The authors take on board the elaboration of the four conditional factors (socioeconomic security, social cohesion, social inclusion and social empowerment), the different domains and subdomains of these factors and the herewith (theoretically) related/derived social quality indicators which are stronger related with their suppositions of the decent society.
Therefore they have developed a modified index for this research on which to rank countries (in Europe, in Africa, in Russia, in Northern America). They argue, what the Decent Society Model borrows from the Social Quality project is their schema of society, identifying four conceptually different quadrants within which to organize aspects of life. They have found this useful and important when trying what might count as a decent life.
From good society to decent society
The authors note that they have become aware of how hard many governments were working to make a decent life for their residents. It was clear that what they needed was not academic evaluation of progress, or not that alone, but a method for the regular monitoring of their policies and practices, to see what was not making a strong enough or quick enough contribution to achieving their long-term goals and what short-term processes needed to be inserted or modified to get them back on track.
They began to move away from the notion of the good society, towards the idea of a decent society – one where residents could trust government, each other and the rule of law, where corruption was controlled, where resources were sufficient for something more than survival and where people had the possibility of expressing their capabilities in actions and take control of their lives to some degree. The decent society takes responsibility for all its members. The authors of The Decent Society have constituted the ‘Decent Society Index’ based on the set of four conditional factors of social quality: socio-economic, social cohesion, social inclusion and social empowerment. The fundament use of this index is not to compare countries on what their residents experience and enjoy nor even on what the countries are achieving: the are many other measurement schemata which can be used for these purposes. Instead they have taken Sen’s argument about capabilities seriously and are trying to measure and summarize the extent to which and the ways in which a given country is providing for its residents the conditions to achieve each of the four conditional factors. In line with Sen – and according to the social quality approach (SQA) – they are more concerned with the conditions for agency than the experience of it, where possible they take their measures from ‘objective’ sources-national statistics which are required to be provided to international organizations, such a the World Bank and the United Nations. They applied this index to 121 countries and distinguished four categories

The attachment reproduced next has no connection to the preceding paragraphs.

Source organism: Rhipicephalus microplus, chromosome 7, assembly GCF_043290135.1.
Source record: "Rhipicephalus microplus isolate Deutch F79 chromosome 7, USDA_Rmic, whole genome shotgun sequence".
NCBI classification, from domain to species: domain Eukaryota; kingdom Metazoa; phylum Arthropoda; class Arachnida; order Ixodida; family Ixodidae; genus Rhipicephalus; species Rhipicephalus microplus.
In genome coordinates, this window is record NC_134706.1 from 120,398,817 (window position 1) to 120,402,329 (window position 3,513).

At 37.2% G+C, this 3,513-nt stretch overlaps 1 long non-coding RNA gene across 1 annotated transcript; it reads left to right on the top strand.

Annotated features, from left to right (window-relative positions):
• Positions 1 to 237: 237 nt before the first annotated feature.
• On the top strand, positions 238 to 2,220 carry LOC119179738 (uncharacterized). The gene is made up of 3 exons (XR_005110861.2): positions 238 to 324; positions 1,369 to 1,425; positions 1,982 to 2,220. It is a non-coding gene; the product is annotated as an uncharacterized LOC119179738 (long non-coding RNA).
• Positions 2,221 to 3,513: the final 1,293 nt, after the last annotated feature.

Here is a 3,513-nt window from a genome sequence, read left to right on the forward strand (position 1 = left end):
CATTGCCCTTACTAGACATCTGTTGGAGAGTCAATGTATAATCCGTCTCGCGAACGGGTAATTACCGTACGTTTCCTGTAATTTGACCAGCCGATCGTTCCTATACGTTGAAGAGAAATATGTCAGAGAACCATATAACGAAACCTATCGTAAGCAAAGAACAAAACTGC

- The Scandinavian countries are at the top, along with the UK, most Western Europe, North America, Uruguay, Japan, Thailand, Australia and New Zealand,
- The second category contains most of the rest of Europe, Turkey, Israel, Saudi Arabia, Central America, Argentina and Ecuador, Namibia, Botswana, Ghana, Senegal, Kazakhstan, china and some other far Eastern countries,
- The third category contains the Russian Federation and some other CIS states, Iran, Jordan, Bangladesh, South Africa, the East African Community (but Rwanda is in Category 2), several countries in West Africa and most of the rest of South America,
- The bottom category holds the rest of Sub-Saharan Africa, Yemen, Iraq, India and Pakistan, Venezuela, Paraguay, Honduras and the Dominican Republic.